Doug's Books
Taking Smart Risks

Smart risk-taking involves passion, planning, active learning, communication, and the ability to embrace and reward the inevitable small failures along the way. The application of Sundheim’s smart risk paradigm can transform businesses and personal lives. Counter-intuitively, we can gain more control by taking smart risks.

Doug's Blog
Leadership Without Easy Answers

President Obama walked out of his final press conference yesterday and into the Roosevelt Room to do his final media interview as President. He sat down with Jon Favreau, Jon Lovett, Dan Pfeiffer and Tommy Vietor, four of his former advisors and speechwriters who now run Pod Save America, currently one of the top podcasts…

Doug's Blog
Should you really build leadership at every level of your org?

[Spoiler alert: Yes!! If you don’t you’re dead in this economy.] I debated this question with the COO of medium-sized technology firm recently. His take was that while leadership at every level sounded nice, in reality it was impractical and unwise. His argument surrounded five reasons: Some people don’t have the skills to lead Some…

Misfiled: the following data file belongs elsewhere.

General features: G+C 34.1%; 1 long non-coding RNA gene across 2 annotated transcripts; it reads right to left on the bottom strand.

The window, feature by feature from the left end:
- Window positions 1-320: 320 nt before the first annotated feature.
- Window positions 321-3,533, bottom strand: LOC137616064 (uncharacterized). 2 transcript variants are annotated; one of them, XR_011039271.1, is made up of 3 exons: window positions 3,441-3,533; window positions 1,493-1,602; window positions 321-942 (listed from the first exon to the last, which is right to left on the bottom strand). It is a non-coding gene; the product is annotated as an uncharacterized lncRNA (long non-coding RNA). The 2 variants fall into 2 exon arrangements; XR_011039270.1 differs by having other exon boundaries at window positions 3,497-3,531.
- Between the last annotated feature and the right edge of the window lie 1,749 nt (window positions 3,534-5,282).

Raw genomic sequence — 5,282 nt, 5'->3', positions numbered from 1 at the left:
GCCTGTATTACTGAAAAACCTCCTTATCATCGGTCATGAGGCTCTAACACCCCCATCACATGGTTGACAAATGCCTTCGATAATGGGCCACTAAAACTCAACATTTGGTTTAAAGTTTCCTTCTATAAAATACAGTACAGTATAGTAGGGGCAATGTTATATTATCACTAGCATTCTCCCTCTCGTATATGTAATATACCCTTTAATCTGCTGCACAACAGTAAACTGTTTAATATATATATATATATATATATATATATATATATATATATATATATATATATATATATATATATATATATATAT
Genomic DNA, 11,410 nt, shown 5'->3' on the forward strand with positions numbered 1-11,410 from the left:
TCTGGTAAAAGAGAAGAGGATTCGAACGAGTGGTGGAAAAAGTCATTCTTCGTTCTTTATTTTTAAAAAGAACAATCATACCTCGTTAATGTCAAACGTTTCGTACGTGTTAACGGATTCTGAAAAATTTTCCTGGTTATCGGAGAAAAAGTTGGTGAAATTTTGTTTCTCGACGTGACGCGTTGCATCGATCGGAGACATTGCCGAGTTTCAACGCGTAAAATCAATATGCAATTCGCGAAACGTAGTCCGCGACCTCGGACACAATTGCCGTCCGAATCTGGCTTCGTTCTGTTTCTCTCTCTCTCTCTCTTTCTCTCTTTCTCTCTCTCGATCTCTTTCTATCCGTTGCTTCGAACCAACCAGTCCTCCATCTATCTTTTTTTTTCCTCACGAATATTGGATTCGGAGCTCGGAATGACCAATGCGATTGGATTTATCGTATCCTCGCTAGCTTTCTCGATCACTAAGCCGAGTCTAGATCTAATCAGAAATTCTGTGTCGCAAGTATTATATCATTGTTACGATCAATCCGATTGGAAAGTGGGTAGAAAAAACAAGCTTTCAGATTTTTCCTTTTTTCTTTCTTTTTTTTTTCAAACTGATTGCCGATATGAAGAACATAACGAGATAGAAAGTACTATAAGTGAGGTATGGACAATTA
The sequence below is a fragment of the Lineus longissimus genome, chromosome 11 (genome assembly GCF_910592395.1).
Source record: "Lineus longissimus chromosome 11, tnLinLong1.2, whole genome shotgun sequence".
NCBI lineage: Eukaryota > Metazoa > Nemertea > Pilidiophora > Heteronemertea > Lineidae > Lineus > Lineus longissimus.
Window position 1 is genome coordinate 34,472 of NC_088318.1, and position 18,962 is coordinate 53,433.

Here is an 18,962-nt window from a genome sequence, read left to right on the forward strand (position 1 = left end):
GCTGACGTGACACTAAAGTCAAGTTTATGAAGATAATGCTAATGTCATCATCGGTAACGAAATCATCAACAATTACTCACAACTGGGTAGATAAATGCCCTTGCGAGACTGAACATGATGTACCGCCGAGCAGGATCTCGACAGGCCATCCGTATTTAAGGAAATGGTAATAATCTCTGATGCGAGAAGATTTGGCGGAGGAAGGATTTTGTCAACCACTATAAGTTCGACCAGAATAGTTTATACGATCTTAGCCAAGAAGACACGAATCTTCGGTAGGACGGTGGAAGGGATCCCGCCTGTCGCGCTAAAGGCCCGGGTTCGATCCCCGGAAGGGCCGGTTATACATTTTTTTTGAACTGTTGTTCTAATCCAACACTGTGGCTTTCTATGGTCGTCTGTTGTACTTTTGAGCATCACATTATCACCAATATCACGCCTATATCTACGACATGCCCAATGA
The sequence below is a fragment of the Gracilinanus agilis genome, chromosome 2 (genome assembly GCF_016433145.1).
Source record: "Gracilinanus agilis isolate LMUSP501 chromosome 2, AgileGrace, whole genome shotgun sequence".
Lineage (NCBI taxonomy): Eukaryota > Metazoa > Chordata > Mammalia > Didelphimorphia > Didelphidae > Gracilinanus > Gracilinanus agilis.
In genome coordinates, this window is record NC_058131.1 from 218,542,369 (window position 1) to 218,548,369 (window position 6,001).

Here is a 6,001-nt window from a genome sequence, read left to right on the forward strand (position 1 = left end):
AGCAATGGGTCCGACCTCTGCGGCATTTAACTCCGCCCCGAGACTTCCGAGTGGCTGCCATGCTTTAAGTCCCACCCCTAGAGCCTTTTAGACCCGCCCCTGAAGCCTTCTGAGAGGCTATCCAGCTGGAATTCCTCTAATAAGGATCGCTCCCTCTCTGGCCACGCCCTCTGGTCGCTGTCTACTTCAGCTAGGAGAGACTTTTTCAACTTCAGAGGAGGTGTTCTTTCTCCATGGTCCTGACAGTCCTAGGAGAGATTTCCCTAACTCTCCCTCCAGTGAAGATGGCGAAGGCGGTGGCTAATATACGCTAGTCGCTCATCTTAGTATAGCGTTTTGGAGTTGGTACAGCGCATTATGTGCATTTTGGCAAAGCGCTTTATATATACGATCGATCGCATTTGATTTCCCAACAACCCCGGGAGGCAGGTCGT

Doug's Blog
The Risk of Not Risking

Risk taking is about creating new things, understanding what you’re made of, and feeling confident and alive. You lose these when you play it safe for too long, in essence losing the “life” in life. So you need to take risks. But even when you know that you need to take risks, fear can still…

Doug's Blog
Spend More Time With Your Customers

Sometimes the most powerful business advice is the simplest. Businesspeople give a lot of excuses for not spending enough time with customers. Being too busy is the most common one I hear. Whenever an executive tells me that she’d love to spend more time with her customers, but she’s too busy, I ask to see…

Doug at HBR
3 Reasons Your Strategy Meetings Irritate Your Team

Originally published on Harvard Business Review Used well, strategy meetings provide clarity and momentum. They align a team around key decisions and create positive energy. Used poorly, strategy meetings irritate people. They waste time and energy, or worse, strengthen entrenched points of view creating frustration and resignation. In my work with companies from large Fortune 500…